Millions affected by Scottrade brokerage breach that dates back two years

Missouri-based retail brokerage firm Scottrade has suffered a breach nearly two years ago, but they are only notifying their customers about it now, because they only found out about it now.

“Federal law enforcement officials recently informed us that they’ve been investigating cybersecurity crimes involving the theft of information from Scottrade and other financial services companies. Based on our investigation and information provided by federal authorities, we believe the illegal activity involving our network occurred between late 2013 and early 2014, and targeted client names and street addresses,” the company explained in an online cyber security update.

“Although Social Security numbers, email addresses and other sensitive data were contained in the system accessed, it appears that contact information was the focus of the incident,” they added. “We have no reason to believe that Scottrade’s trading platforms or any client funds were compromised. Client passwords remained fully encrypted at all times and we have not seen any indication of fraudulent activity as a result of this incident.

If you’ve opened an account with Scottrade prior to February 2014, you’ll probably receive (if you haven’t already) a letter or email from the company notifying you of the breach, which also contains an offer for a year of free identity protection services through AllClear ID, and advice on things to do in order to minimize the effect this breach might have on their lives.

All in all, some 4.6 million customer accounts have been compromised.

Customers have not been advised to change their passwords, but it might be a good idea, despite their claims that the passwords are encrypted.

“We encourage clients to be particularly vigilant against email or direct mail schemes seeking to trick you into revealing personal information,” the company also noted. According to Brian Krebs, it’s possible that the stolen data will be used to facilitate stock scams, i.e. to inundate the affected customers with penny stock offers and similar schemes.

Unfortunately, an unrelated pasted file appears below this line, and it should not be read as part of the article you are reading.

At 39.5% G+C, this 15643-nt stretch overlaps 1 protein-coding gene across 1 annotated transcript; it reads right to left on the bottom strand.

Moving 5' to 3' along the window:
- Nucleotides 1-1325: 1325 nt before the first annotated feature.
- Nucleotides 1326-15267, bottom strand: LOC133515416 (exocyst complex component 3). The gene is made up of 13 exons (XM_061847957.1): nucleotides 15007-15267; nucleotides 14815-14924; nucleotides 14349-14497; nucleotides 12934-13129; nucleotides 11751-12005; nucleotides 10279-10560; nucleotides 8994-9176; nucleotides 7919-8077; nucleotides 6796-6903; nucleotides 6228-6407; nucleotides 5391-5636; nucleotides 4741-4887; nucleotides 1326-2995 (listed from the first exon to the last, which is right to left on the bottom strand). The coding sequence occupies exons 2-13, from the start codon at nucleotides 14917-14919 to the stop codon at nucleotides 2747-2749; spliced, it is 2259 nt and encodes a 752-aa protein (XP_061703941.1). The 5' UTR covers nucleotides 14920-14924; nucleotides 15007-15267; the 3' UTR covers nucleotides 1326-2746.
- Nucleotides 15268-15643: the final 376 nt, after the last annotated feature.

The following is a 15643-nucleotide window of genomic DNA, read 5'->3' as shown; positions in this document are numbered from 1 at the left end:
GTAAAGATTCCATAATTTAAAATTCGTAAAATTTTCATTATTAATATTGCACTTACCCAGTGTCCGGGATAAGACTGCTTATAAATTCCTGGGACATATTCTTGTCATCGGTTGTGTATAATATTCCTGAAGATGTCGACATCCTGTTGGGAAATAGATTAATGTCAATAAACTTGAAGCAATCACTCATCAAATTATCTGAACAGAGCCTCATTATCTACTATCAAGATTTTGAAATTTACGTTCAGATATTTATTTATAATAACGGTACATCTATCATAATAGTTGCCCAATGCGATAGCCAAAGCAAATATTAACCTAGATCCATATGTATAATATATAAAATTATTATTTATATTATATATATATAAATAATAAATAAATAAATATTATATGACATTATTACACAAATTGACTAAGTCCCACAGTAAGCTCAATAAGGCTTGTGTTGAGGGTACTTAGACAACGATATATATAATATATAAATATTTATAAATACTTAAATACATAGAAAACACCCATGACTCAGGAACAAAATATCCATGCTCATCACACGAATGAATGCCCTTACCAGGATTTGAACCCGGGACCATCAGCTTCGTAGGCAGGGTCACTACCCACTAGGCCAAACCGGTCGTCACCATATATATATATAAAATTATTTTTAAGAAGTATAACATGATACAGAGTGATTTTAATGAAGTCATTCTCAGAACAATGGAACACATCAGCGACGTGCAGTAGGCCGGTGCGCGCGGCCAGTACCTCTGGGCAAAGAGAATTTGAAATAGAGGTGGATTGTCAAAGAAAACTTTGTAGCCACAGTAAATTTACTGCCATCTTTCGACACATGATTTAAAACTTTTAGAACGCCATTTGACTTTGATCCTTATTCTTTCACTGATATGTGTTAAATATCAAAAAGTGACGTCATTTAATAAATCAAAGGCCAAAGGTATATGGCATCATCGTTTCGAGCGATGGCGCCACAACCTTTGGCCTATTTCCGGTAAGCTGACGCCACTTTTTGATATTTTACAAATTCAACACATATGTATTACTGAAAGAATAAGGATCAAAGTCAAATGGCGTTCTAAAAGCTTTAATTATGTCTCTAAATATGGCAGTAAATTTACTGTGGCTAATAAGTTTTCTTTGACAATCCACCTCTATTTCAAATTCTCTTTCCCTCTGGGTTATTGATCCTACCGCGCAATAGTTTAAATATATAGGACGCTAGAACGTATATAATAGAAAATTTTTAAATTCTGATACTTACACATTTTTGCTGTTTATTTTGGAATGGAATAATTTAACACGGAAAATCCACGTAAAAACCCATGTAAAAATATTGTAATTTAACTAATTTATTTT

“The reported breach of Scottrade continues to intensify doubts of our personal information being safe,” commented Ryan Wilk, Director at NuData Security. “The breach is of extreme concern due to 1) the expanse of the breach and 2) the personally identifiable information (PII) that was potentially compromised and 3) speculating other potential intent of the hackers.”

“What victims of a breach don’t always recognise is that every bit of information is important. Coupled with details from another breach, more comprehensive identities can be built and sold for a higher value to hackers. To authenticate people applying for credit, loans, mortgages and other financial services, banks will ask questions based on information in these compiled records. Additionally, this using this information could be used to manipulate stock prices in a pump and dump scheme,” he pointed out.

“This breach is yet another indicator that the time has come for the next evolution in our game of cat and mouse with the fraudsters – and there are two potential strategies: 1) Put individual responsibility on each and every organisation to deploy CIA level security (Not a realistic strategy, and even the CIA has been hacked), and 2) Take an industry wide approach to make the data useless to the fraudsters,” he noted. “The second approach interests me. Even if the data is accurate, if they can’t use it because better technology prevents them there will be no economic incentive to seek it out.”

“This breach will definitely and seriously undermine trust in Scottrade,” he concluded. “This continues the evolution of an era in which to better protect against fraud, a ‘layered approach’ for identity proofing is needed as recommended by Gartner.”




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